(photo credit: AP)
BERLIN – The Austrian chapter of the European-based Stop the Bomb coalition is slated to protest the visit of Iranian Foreign Minister Manoucher Mottaki to Vienna on Sunday.
The meeting with Mottaki’s Austrian counterpart, Michael Spindelegger of the conservative People’s Party, has sparked domestic and US criticism of Austria’s overly cordial foreign policy toward the Islamic Republic.
According to the Austrian daily Der Standard
, the US government sharply criticized on Friday the planned meeting and press conference between Spindelegger and Mottaki as a “bad idea.”
The US is “upset” about Spindelegger’s decision to depart from the UN Security Council strategy to speak as a coordinated voice against Iran in order to hold talks with Mottaki. Austria is currently a non-permanent member of the Security Council.
The US criticism of Spindelegger suggested he is jeopardizing the council’s efforts to crack down on Iran’s nuclear program with a fourth round of UN sanctions. Mottaki is on a whirlwind diplomatic tour to convince Security Council members to not penalize Iran.
Spindelegger told Der Standard
that other Security Council members were informed of the planned visit, and defended his decision as part of an ongoing dialogue with Teheran. The Austrian Foreign Ministry’s embrace of Mottaki has outraged a broad swath of Austrian intellectuals, organizations fighting anti-Semitism and racism, the Austrian Jewish community and the Vienna-based Democratic Party of Iranian Kurdistan (PDK-I).
Mottaki was a principal figure at the infamous Iranian Holocaust denial conference in 2006. He delivered the opening address at a government-sponsored event where participants both denied the Holocaust and cast skepticism on whether German-controlled Europe murdered 6 million Jews and on the existence of gas chambers in extermination camps.
Elfriede Jelinek, the Austrian winner of the Nobel Prize for Literature in 2004 and a supporter of Stop the Bomb, said in statement on Friday, “A state like Iran, that suppresses its domestic opposition often [employing methods] including torture and executions, agitates against another country, the State of Israel, in Nazi-style, and threatens it with eradication, does not meet even minimal civilized standards of conduct. Welcoming one of the highest representatives of a state like this should be vociferously condemned.”
Madeleine Petrovic, head of the Green Party in Lower Austria, said in the Stop the Bomb statement, “It is a slap in the face of Holocaust survivors when such a man is being invited by the Austrian government.”
Simone Dinah Hartmann, a spokeswoman for Stop the Bomb, slammed the Austrian Foreign Ministry for meeting with Mottaki and chalked up the diplomatic parley as a marriage of economic interests.
“Austria is one of the few countries that throughout the last year has expanded its exports to Iran. In 2009, commodities worth €350 million were exported to Iran, which amounts to a growth of 6 percent while Austria’s total exports dropped about 20% due to the economic crisis,” Hartmann said.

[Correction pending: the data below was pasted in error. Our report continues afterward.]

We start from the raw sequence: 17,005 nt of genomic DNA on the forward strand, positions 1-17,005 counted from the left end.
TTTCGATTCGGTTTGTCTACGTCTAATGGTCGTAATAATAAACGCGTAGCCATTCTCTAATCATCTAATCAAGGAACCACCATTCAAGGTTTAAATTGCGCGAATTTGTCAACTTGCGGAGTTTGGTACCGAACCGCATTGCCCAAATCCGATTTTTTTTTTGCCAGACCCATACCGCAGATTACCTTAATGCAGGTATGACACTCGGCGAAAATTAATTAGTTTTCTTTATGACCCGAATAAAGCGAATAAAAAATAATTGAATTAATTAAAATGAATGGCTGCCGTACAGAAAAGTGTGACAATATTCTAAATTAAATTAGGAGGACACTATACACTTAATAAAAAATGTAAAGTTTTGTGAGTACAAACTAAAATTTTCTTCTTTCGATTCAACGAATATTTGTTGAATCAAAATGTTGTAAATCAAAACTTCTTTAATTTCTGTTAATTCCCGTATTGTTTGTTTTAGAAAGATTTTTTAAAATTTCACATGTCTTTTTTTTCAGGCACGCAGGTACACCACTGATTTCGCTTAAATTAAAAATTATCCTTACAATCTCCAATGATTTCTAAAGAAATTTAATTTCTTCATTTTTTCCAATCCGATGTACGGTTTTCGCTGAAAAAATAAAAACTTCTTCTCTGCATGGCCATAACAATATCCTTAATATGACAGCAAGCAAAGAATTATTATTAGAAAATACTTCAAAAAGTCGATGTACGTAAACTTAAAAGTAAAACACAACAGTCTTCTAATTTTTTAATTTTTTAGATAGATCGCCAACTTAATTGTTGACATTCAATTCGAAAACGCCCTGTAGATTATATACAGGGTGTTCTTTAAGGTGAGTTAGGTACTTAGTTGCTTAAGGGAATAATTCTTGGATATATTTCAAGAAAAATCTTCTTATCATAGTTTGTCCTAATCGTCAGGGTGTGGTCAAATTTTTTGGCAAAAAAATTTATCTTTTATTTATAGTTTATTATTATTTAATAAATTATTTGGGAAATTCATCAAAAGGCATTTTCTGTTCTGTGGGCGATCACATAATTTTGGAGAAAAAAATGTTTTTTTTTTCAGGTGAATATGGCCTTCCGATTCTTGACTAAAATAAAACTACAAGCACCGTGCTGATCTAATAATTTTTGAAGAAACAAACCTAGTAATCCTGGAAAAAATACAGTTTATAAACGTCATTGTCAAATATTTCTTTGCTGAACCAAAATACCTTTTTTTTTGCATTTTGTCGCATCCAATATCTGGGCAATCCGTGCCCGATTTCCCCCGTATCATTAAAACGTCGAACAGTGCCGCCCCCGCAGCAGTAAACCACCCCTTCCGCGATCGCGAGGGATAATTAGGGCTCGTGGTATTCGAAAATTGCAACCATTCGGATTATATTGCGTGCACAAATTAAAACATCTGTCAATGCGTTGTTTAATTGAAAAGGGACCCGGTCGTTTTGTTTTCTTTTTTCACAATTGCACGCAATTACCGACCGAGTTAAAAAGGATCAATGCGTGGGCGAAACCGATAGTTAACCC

Stop the Bomb has spearheaded a public awareness campaign over the years to curtail Austrian-Iranian trade and create support for the pro-democracy movement in Iran. Political observers credit Stop the Bomb’s aggressive campaign with compelling the Austrian oil and gas giant OMV to nix its agreement – worth €22 billion – signed in April 2007 to produce liquefied natural gas from Iran’s South Pars gas field and issue a moratorium on investments in Iran.
The Iranian exile community is also outraged. Hiwa Bahrami, a spokesman for PDK-I, issued a public letter to Spindelegger asking, “How can you justify the invitation of the foreign minister of a terror regime to political prisoners, and to relatives of the men and women murdered by the regime, and also to the Austrian public? Instead of legitimizing the regime with such action, you should support the secular and democratic opposition in Iran.”
Mottaki’s visit was also the subject of the popular National Review Online American blog “The Corner.”
Jay Nordlinger termed Mottaki a “chilling piece of work” and ridiculed the Austrian government for its appeasement politics.
“I know a little something about Austrian officialdom too. I don’t say
that the rendezvous in Vienna will be as lovey-dovey as the rendezvous
in Harare. But I’m afraid the atmosphere won’t exactly be adversarial
either. You know?” Nordlinger wrote.
Zimbabwe’s authoritarian President Robert Mugabe welcomed Iranian President Mahmoud Ahmadinejad in Harare last week.
Austria was the first Western European nation to jump-start diplomatic
talks with the Islamic Republic, in 1984, and has gone to great efforts
to solidify a relationship with Iran. Stop the Bomb is slated to rally
on Sunday at 10 a.m. at Vienna’s Minoritenplatz under the banner “Stop
Ahmadinejad and Mottaki! Stop courting the Iranian regime!”